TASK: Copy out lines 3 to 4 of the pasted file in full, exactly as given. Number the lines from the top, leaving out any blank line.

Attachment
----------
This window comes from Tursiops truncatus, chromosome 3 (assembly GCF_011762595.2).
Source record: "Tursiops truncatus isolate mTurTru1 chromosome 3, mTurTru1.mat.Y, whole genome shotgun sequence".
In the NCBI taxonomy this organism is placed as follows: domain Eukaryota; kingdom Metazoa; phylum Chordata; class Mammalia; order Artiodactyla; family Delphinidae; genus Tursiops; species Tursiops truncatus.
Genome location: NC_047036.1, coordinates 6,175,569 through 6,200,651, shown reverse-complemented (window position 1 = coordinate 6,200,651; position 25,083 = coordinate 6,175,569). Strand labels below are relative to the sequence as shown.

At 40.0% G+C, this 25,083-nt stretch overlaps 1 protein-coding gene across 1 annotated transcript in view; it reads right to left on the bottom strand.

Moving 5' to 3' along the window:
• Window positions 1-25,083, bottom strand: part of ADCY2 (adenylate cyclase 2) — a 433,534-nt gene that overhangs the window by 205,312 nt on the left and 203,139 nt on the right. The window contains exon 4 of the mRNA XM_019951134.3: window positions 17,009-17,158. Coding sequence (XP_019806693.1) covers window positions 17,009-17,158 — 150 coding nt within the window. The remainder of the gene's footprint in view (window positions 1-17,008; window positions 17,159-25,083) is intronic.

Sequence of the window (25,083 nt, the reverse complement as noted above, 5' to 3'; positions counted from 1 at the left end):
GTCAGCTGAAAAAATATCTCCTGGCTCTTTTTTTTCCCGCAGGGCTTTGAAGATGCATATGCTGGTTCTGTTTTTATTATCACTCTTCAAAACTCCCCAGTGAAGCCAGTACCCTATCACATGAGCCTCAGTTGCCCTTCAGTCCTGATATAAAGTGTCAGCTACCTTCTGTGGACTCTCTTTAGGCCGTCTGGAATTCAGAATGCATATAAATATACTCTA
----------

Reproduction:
In the NCBI taxonomy this organism is placed as follows: domain Eukaryota; kingdom Metazoa; phylum Chordata; class Mammalia; order Artiodactyla; family Delphinidae; genus Tursiops; species Tursiops truncatus.
Genome location: NC_047036.1, coordinates 6,175,569 through 6,200,651, shown reverse-complemented (window position 1 = coordinate 6,200,651; position 25,083 = coordinate 6,175,569). Strand labels below are relative to the sequence as shown.